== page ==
Archives for posts with tag: time management

I really hope you enjoyed the first part of this blog! It certainly hit home with some of you. And yes you can feel free to share as you like. Why is it so hard for those of us who lead others to take care of ourselves? It is not selfish to lead ourselves; it is essential if we want to be effective over the long haul. So here are five MORE ways to practice self care/self leadership!

5. Go to a conference- I always learn and grow so much by getting away from my usual setting and interacting with other leaders. Iron definitely sharpens iron. Many of my fellow pastoral leaders say that the best part of conferences is the interaction and networking with other leaders. I grow from the breakouts, from the main sessions and especially from the hallway conversations! At conferences you can find a whole new perspective, find new skills and have the freedom to discuss hardships that you perhaps cannot discuss at home. A conference is worth the investment in your future ministry. None of us should EVER stop growing or learning.

4. Perhaps take a break- Here is a controversial point for sure. Americans are some of the worst on the planet for NOT taking their vacation days (instead taking the money). Too many pastors report not taking a regular day off. In our culture, being a workaholic is seen as a badge of honor and a sign of dedication. But Jesus got away from the crowds regularly to be alone with God. I remember being told that you should never take a break from ministry or “that gap would look terrible on your resume.” Jumping from one bad ministry situation to another without taking adequate time to heal and recover, sets you up for more damage to yourself and your new ministry. It is not weakness to take time away and pray for God’s leading. Otherwise you may risk going from the fire pan into the fryer. Some churches are catching on to this healthy idea and offering pastors sabbaticals (usually after being there 7 years etc.)

3. Get someone on the outside to talk to- Due to the confidential nature of many of our dealings, we pastors can start to feel isolated. Everyone talks to us, but we have few to be real and honest with. And if you are like me, one who processes tough situations by talking through them, then you need a safe person to bounce ideas off of. This is absolutely necessary for pastors to have someone safe to talk to. I highly suggest you find someone outside of your church setting, who you know will keep things confidential. It may be helpful for you to find a professional counselor. Again, going in for counseling is NOT weakness. Having someone to listen and pour into YOU can make all the difference in the world.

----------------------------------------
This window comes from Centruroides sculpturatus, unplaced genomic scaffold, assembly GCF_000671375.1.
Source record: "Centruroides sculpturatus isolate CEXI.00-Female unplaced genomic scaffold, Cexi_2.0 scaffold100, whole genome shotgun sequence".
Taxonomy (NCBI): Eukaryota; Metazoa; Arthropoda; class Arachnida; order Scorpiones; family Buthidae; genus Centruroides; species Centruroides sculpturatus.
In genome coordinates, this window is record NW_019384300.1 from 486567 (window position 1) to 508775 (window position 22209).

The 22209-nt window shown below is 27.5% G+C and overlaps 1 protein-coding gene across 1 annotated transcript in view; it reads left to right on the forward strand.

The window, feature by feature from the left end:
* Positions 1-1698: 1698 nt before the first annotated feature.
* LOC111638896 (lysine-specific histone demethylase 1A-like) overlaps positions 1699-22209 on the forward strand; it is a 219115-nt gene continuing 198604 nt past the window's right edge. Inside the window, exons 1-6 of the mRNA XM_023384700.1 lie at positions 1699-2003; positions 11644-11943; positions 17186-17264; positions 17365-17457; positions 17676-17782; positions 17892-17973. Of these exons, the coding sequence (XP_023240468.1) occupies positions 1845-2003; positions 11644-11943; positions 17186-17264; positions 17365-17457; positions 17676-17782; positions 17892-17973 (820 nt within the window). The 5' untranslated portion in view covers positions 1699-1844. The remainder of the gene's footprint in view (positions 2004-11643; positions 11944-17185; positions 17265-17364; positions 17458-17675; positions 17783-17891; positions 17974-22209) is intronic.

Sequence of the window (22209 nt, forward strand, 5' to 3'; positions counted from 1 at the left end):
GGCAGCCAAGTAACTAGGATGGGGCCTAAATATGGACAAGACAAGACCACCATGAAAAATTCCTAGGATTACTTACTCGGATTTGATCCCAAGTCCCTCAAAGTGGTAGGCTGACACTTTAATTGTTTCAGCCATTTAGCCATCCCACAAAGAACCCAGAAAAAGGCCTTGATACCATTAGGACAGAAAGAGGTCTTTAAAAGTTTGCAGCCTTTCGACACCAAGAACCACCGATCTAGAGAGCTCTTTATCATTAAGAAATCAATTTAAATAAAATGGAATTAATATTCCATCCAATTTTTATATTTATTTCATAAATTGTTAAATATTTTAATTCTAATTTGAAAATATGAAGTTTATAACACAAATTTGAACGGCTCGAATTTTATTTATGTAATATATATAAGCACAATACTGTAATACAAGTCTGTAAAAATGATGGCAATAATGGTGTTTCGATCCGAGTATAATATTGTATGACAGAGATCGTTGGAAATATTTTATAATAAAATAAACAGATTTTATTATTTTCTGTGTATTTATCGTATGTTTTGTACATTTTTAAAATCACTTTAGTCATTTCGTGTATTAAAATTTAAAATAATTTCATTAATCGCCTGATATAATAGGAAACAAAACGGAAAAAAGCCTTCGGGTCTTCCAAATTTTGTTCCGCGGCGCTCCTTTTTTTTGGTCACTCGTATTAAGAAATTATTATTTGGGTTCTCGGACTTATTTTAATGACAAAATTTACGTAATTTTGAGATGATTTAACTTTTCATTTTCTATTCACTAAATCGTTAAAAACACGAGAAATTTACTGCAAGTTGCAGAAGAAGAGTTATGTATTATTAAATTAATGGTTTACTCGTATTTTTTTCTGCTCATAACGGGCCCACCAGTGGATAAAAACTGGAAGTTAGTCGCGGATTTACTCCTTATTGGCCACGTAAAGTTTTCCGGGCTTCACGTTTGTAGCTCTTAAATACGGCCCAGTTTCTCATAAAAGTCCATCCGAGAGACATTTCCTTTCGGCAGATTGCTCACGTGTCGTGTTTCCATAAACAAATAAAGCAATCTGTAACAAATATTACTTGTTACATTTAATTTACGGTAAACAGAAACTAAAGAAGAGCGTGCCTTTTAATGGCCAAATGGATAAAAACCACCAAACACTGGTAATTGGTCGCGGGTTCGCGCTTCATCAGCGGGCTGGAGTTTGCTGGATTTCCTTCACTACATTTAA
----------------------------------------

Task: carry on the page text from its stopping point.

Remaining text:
2. Get a mentor- As the saying goes, every minister should have a hand up (someone who is mentoring them) and a hand down (someone they are mentoring). If you do not currently have a mentor, someone who is further along in the direction you are trying to go, then begin actively praying and seeking for that person. We must all keep learning always. And none of us have “arrived.” I have had to swallow fear before and just ask, “Would you meet with me every other week for 6 months? I just want to learn from you.” I have been so surprised how many “giants” of ministry were willing to say yes. I think it is because they too see the importance of mentorship. Not sure where to start? I would suggest a paid coaching for 6 months with someone you respect. Many ministry leaders- Jim Wideman, Karl Bastian, myself etc. etc.- offer this service. Sometimes a mentor, a coach who believes in you can make all the difference in your life and ministry.

1. Relationship with God MUST continue to be, or must become first priority. Let me just say this: Time spent working FOR God is NOT the same as time spent WITH God. We ministers spend a whole lot of time working FOR God- but most of us do not get enough time just spent WITH God in His Presence. This time getting away with God is not selfish- it is essential. Sounds terrible, but anything that isn’t carefully planned for, just does not seem to happen. You should plan your time with God right on your calendar and protect it. Yes I know life happens and you can have emergencies come up. But developing those habits of prayer and Bible study and journaling are the MOST important parts of your day- and the most important part of your personal and ministerial health as well. Make those appointments with God happen!

What about YOU? What do you do to lead yourself well? What leadership hacks could you share to help other leaders with self care? See you next week, love Trisha

ps- If you are interested in the personal coaching program, email trisha@peach.im for more information.

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Great leaders need to consistently lead THEMSELVES well. When you wake up in the morning, you have the privilege of piloting an amazing body and soul crafted by God Himself. He loves you and gifted you uniquely to serve. Too often leaders think they have to neglect their own growth in order to truly put others first. Here are a few statistics from 2016, churchleadership.com, that should make us all stop and think!

  • 79% of Evangelical and Reformed pastors are happier personally